July 9, 2021 report
Making bendable ice by growing single-crystal microfibers
A team of researchers working at Zhejiang University in China has developed a way to grow water ice that is elastic and bendable. In their paper published in the journal Science, the group describes how they grew their single-crystal microfibers and suggest possible uses for them. Erland Schulson with Dartmouth College, has published a Perspective piece in the same journal issue outlining the work done by the team in China.
Water ice, the researchers note, is hard and brittle; it does not give much. Attempts to bend, lengthen or straighten samples lead to breaks. This, the researchers also note, is due to very small imperfections such as surface irregularities, pores and tiny cracks in the crystal structure. Without such imperfections, water ice has been estimated to have a theoretical elastic strain limit of 15 percent. In this new effort, the researchers have attempted to test these theories by growing tiny bits of ice that do not have imperfections.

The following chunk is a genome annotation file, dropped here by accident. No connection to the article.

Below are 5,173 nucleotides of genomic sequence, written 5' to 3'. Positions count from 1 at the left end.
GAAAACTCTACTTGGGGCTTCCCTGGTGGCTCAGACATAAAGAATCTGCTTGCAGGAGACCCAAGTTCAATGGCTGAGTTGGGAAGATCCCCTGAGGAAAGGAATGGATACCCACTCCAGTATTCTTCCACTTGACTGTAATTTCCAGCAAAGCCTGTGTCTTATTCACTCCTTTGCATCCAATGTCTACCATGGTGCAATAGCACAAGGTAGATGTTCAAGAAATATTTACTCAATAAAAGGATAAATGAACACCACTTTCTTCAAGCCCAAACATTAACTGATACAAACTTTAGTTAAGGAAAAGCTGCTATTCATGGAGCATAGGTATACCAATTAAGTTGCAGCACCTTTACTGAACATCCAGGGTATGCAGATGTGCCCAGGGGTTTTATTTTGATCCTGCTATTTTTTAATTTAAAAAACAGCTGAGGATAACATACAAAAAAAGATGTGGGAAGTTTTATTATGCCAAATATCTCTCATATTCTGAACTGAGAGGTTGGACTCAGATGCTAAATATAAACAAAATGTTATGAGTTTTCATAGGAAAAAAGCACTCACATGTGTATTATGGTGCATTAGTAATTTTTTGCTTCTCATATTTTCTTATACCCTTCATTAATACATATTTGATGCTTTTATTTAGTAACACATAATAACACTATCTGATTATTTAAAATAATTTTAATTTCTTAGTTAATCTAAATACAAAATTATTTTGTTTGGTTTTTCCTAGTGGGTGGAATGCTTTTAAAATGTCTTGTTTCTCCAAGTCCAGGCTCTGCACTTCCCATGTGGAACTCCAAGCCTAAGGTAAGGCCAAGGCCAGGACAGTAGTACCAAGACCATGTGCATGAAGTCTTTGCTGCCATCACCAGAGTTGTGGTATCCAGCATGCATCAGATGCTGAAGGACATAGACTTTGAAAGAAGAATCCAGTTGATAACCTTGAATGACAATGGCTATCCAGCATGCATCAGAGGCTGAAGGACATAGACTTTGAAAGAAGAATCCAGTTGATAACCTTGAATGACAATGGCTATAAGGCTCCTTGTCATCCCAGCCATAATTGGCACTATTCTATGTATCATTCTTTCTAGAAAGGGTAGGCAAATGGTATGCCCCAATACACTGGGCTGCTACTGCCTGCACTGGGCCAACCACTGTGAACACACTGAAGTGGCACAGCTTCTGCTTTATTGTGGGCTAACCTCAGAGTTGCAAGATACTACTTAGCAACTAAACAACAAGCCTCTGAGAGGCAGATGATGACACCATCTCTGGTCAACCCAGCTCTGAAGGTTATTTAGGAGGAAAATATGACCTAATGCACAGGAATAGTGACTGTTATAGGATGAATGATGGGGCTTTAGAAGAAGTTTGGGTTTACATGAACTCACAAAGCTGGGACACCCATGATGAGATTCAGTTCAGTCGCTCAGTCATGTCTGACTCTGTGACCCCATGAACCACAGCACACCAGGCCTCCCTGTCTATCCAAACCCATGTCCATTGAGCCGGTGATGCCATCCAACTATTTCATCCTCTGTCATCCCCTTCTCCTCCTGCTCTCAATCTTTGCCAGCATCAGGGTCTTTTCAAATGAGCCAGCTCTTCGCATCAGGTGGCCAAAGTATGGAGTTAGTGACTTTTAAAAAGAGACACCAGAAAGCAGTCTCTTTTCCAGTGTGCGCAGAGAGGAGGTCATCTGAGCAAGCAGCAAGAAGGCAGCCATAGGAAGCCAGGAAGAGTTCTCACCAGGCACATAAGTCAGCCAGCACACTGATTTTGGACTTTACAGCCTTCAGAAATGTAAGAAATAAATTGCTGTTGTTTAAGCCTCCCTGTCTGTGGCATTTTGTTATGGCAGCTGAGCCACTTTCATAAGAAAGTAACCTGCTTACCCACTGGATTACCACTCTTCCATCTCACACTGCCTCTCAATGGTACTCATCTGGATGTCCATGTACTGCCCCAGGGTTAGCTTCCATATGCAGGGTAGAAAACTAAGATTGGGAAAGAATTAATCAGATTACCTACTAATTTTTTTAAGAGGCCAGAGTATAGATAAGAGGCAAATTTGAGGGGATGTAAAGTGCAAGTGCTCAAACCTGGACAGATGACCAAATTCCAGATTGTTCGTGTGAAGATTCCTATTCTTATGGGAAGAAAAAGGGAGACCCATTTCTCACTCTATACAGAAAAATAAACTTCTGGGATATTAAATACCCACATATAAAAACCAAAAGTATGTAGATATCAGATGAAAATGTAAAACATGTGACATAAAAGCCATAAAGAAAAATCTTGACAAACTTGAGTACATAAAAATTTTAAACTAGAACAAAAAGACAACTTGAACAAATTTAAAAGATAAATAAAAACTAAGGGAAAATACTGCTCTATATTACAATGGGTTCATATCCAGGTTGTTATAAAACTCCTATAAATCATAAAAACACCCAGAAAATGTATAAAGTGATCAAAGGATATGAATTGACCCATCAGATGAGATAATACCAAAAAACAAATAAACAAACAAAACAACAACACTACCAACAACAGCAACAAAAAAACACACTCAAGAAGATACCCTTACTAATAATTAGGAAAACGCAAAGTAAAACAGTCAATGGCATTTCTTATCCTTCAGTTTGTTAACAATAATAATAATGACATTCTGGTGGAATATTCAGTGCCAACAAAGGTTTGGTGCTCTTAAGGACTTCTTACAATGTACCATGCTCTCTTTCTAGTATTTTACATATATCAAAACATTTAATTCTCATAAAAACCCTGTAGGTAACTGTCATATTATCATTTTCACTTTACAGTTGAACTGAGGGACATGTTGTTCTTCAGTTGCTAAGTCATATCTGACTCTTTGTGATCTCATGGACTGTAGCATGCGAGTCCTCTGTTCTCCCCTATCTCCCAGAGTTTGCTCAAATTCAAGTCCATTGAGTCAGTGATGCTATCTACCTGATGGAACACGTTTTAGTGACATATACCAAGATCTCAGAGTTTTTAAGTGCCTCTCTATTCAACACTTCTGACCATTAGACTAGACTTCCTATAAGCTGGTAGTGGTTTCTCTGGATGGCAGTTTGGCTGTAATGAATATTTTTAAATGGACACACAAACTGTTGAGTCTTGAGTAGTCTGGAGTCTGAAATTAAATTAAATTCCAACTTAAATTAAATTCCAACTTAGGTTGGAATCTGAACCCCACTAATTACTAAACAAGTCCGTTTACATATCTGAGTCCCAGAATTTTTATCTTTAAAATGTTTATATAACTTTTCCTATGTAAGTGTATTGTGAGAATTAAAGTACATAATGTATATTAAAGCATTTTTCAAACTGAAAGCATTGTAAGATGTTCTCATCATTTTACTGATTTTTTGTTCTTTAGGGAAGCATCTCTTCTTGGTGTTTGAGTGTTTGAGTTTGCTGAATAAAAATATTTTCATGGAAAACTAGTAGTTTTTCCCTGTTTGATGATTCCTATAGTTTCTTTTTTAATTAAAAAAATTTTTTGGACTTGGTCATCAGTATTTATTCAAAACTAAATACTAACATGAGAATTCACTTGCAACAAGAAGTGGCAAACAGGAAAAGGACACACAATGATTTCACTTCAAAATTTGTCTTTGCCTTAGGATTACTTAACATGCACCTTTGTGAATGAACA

To create the ice, the researchers piped water vapor into a small electrified chamber set at -50 degrees Celsius. The electric field attracted water molecules to a tungsten pin that had been set into the center of the chamber. As the water molecules clung to the pin, crystals of ice began to form into fibers just a few micrometers in diameter. The researchers then chilled the ice to temperatures ranging from -70 to -150 degrees Celsius, measuring the elastic range at each temperature. It came to 10.9 percent on average, much more bendable than regular ice which averages just 0.3 percent. They also found that the fibers could be bent and stretched. At one point, they discovered that they were able to bend a crystal strand almost into a circle. They noted that after bending or stretching, all of the samples snapped back to their original shape.
In studying the ice fibers in close detail, the researchers found that they were actually made of two different kinds of ice, one slightly denser than the other. They also noted that due to the purity and flawlessness of the crystals, the ice samples were extremely transparent, which could mean that they might be capable of transporting light.
Erland M. Schulson, A flexible and springy form of ice, Science (2021). DOI: 10.1126/science.abj4441
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